Climate Change And Trump’s Board-Game Patriotism

“Winning” means ramping up our production of fossil fuels.

02/04/2017 03:51 pm ET | Updated Feb 07, 2017

In his inaugural speech, President Trump talked about “open[ing] your heart to patriotism.” He said, “At the bedrock of our politics will be a total allegiance to the United States of America.” Trump proclaimed, “From this day forward, it’s going to be only America first, America first.”

The speech arguably signaled the end of American multilateralism. Since then, Trump’s actions on foreign policy and immigration have been at turns alarming, bizarre, erratic, and dangerous. At the heart of Trump’s message is a fundamental and dangerous misunderstanding of what true patriotism means in a deeply interdependent world. “It is the right of all nations to put their own interests first,” Trump proclaimed. Even granting the premise that national interest comes first, this begs the question of what precisely national interest or, indeed, patriotism entails. Even on the grounds of loyalty to country alone, Trump’s vision is disastrous, a blinkered, board-game “patriotism” that is ultimately suicidal and unpatriotic. Though Trump’s critics have rightly called out his trashing of our alliances and his dalliance with Vladimir Putin and other authoritarians, there is perhaps no more concrete illustration of the self-destructiveness of Trump’s “patriotism” than in his approach to energy and climate change.

Taking the oath of office, Trump promised, “America will start winning again, winning like never before.” “Winning” means ramping up our production of fossil fuels. The so-called America First Energy Policy, which appeared on the White House website after Trump scrapped Obama’s climate change page, equates America’s national interest with fossil fuels, including oxymoronic “clean coal”:

Sound energy policy begins with the recognition that we have vast untapped domestic energy reserves right here in America. The Trump Administration will embrace the shale oil and gas revolution to bring jobs and prosperity to millions of Americans. We must take advantage of the estimated $50 trillion in untapped shale, oil, and natural gas reserves, especially those on federal lands that the American people own. We will use the revenues from energy production to rebuild our roads, schools, bridges and public infrastructure. Less expensive energy will be a big boost to American agriculture, as well.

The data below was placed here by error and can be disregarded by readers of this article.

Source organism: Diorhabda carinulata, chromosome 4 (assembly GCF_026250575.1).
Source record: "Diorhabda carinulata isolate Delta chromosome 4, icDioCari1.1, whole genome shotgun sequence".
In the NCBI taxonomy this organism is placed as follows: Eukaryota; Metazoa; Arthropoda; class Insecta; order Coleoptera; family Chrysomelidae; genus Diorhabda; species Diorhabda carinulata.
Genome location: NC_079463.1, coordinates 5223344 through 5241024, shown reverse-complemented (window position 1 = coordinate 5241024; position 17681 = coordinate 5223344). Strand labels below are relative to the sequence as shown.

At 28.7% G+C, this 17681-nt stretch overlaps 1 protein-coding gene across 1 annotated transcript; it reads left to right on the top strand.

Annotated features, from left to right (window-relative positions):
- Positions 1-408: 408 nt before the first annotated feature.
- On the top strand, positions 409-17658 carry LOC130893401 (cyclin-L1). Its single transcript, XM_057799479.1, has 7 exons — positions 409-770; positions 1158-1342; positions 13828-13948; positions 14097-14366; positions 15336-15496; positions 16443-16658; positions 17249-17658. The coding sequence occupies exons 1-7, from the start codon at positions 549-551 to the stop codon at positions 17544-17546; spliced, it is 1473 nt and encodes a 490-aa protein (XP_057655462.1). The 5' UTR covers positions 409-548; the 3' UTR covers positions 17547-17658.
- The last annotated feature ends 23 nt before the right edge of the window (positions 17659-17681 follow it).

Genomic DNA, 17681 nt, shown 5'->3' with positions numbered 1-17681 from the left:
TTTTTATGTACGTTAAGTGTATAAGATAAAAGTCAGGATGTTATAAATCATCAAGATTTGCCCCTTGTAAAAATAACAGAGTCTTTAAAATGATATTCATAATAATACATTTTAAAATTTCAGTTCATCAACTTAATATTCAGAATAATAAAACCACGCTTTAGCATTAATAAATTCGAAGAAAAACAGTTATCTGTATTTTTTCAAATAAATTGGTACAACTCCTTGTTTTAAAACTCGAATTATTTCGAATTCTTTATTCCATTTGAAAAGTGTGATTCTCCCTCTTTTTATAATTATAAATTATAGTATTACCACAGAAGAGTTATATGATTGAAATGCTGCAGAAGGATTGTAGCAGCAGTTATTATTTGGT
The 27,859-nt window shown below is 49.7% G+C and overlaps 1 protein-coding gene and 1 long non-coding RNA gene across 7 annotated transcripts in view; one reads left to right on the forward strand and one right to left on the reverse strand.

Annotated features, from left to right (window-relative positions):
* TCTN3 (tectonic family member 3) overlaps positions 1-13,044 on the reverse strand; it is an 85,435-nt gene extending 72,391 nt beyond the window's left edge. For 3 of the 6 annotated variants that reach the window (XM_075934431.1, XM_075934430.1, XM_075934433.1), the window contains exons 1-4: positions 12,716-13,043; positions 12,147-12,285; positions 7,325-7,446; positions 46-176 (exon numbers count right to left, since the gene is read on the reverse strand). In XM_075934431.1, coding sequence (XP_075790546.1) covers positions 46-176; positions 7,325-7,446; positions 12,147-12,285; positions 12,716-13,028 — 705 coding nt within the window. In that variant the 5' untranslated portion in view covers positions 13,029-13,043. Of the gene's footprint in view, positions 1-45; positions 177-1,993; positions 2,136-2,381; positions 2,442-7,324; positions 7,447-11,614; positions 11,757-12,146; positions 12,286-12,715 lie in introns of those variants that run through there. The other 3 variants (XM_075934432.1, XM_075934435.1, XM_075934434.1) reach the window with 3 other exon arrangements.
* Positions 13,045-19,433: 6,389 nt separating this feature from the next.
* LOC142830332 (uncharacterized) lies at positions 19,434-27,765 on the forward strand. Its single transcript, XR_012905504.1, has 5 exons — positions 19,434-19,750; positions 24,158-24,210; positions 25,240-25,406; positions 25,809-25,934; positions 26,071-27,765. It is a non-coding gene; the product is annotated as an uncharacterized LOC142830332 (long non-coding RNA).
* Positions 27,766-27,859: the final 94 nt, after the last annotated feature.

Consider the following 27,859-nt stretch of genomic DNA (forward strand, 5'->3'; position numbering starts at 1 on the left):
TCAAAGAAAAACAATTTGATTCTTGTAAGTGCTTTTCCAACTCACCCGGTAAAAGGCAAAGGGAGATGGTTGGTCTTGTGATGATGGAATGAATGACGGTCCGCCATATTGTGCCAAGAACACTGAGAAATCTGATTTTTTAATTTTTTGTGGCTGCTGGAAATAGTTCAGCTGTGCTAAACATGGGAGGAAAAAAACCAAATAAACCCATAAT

The Trump Administration is also committed to clean coal technology, and to reviving America’s coal industry, which has been hurting for too long.
In addition to being good for our economy, boosting domestic energy production is in America’s national security interest. President Trump is committed to achieving energy independence from the OPEC cartel and any nations hostile to our interests.

There is no mention of wind, solar, or other energy sources, not even nuclear power. However, the fairly brief statement makes sure to say, “President Trump is committed to eliminating harmful and unnecessary policies such as the Climate Action Plan.” The nomination of Scott Pruitt to head the EPA should quell any doubts about Trump’s sincerity.

This is not even realpolitik, but a simplistic, board-game conception of national interest and patriotism, in which America “wins” by deploying as many natural resources as possible (never mind that harnessing “untapped shale, oil, and natural gas” is entirely inconsistent with “reviving America’s coal industry”). There is absolutely no recognition that our national interest - including national security - might be better served by restraint in exploiting fossil fuels, by protecting the landscape that has defined American identity, and by cooperating with other nations on mutual sacrifices to prevent calamitous climate change. In an interdependent world confronted with serious ecological constraints, zero-sum competition to become the winningest fossil fuel “superpower” means, to borrow Garrett Hardin’s famous phraseology, a catastrophic tragedy of the commons and the ruin of all.

“We must protect our borders,” Trump proclaims. Yet the greatest literal threat to our borders and our physical integrity and survival as a nation is not undocumented immigration or even terrorism. It is climate change. In undoing Obama’s climate policies, rejecting the Paris Agreement, and trying to drill our way to energy independence and prosperity, Trump will help ensure the inundation of our shores and major coastal cities (and Trump residences and resorts), the spread of disease-carrying insects from other lands, and heightened political instability overseas, as well as increasingly frequent and severe heat waves, droughts, and forest fires, and the loss of biodiversity and economically and culturally important landscapes. The very farmers that Trump’s policy claims to help are themselves already suffering the impacts of climate change. And this is setting aside the more immediate environmental impacts of drilling operations on land, water, fisheries, wildlife, public health, Native American communities, and private property.

In one of the few attempts at eloquence in his inaugural address, Trump told the audience that a child born in Detroit and a child born in Nebraska gaze up at the same sky. Perhaps he might recall that everyone on our planet shares that sky as well and that the children of America and of the Earth as a whole might be better served by an administration that cooperates with other nations to protect our atmosphere and climate.

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